Misplaced Sympathy

This month I received a letter from the hospital system that treated my father. The first paragraph said, “We are truly sorry to hear about your loss. We extend our deepest sympathies to you and your family during this difficult time.”

The note expressed a touching sentiment; but my father passed away in November 2020. I assumed the hospital system knew since he died in its hospice. I received the letter on the twenty-month anniversary of his death.

The second paragraph pushed me over the edge with this generous offer, “Please allow us to assist you by making it a little easier as we pause sending a patient statement for 30 days to allow you additional time to manage associated affairs and deal with your loss.”

The statement revealed the sympathy letter actually served as a collection notice. Following a whole month to manage business affairs and address human grief, the hospital expected the deceased’s estate to pay any balance immediately.

I paid the hospital bill weeks after my father’s death, and the last statement noted a small credit in my favor. I’m still waiting on the refund.

Some computer no doubt sent the notice erroneously, but I cannot describe the mélange of emotions the letter evoked. It stirred up all the feelings of the past year-and-a-half. In response to the letter, I’ve alternated between anger, surprise, anger, grief, anger, loss, and anger!

Someone shared that grief is like a large rock in a fast-moving stream. Time slowly smooths the sharp edges, but the reality remains beneath the water. The smallest things can bring sorrow to the surface again.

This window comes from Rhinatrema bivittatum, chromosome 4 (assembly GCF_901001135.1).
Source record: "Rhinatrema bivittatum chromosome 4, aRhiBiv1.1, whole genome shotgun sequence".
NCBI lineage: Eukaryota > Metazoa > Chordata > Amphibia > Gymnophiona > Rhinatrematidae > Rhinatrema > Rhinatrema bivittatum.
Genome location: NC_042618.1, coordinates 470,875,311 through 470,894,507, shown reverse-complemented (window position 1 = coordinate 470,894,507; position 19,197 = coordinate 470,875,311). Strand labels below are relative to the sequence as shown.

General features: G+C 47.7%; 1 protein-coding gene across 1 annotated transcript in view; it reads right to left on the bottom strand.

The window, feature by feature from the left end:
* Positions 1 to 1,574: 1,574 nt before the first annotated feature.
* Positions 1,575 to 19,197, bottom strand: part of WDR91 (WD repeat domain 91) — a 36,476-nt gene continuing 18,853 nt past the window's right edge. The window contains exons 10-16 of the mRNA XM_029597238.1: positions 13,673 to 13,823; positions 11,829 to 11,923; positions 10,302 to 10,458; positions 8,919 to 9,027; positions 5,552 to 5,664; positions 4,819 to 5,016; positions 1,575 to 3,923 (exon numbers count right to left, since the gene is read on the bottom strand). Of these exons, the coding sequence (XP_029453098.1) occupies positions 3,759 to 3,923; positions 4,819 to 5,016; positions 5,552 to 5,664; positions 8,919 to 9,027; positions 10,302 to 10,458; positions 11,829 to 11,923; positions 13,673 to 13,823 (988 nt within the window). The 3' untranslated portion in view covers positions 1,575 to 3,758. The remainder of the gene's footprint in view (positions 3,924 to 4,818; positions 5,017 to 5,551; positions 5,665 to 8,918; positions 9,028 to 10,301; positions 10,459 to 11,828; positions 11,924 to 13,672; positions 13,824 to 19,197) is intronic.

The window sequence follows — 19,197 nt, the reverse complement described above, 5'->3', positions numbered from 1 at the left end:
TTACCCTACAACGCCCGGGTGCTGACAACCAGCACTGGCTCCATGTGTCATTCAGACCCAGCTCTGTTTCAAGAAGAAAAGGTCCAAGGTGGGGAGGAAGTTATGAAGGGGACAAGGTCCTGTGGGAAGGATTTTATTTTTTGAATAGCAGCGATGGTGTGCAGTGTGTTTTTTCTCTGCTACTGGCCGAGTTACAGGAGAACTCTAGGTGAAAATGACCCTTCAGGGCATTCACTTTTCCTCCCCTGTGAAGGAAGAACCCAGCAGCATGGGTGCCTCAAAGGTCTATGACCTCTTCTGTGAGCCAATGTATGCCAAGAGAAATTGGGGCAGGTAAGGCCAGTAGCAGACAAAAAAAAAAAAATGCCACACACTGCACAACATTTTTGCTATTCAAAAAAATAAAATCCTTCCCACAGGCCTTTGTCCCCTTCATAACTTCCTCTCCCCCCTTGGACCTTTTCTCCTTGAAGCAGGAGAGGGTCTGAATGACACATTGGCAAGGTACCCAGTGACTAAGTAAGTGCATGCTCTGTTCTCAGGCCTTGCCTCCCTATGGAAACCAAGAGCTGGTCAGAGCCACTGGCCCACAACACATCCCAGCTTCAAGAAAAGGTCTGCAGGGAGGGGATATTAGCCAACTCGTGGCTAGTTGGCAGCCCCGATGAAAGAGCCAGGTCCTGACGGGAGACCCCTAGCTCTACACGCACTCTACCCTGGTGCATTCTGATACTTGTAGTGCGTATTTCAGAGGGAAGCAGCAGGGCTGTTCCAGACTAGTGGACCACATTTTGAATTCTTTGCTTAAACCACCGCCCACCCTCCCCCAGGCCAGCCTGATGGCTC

After a long pause and a deep breath, I plan to call the hospital’s Customer Service Team. (Sorry, I snickered at the phrase “Customer Service” while typing it!) I will remember that the person on the other end of the line is a person with griefs of his or her own. Maybe my response will save some other family this particular sorrow; but based on past experiences with this particular hospital system, I doubt it.

4 thoughts on “Misplaced Sympathy

  1. This is absolutely hideous, putting it mildly. How completely insensitive, but it is a digital world, one of the many mistakes the digital world makes every day. I’m so sorry that happened to you. I do hope that phone call saves others from dealing with emotions that as you said, never truly go away. We love you Dr. Burch.


  2. Blame this, too, on Covid! That’s unfortunate. Yes to taking a breath! However, with your permission, now I have an illustration to share for discussion in my GriefShare class. And I love the visual of the river stone.

    I’m sorry that you have had to say good-bye to both of your parents. I did, also, a long time ago. Still feels weird.


  3. This is a belated sympathy for your loss. Also, I am very sorry you are dealing with the Hospital “Computer Service” instead of “Customer Service.” It seems regrettable that this day and age is so linked to computers that it can be a challenge to have human contact. When you do contact a person, they are not always helpful or really knowledgeable.


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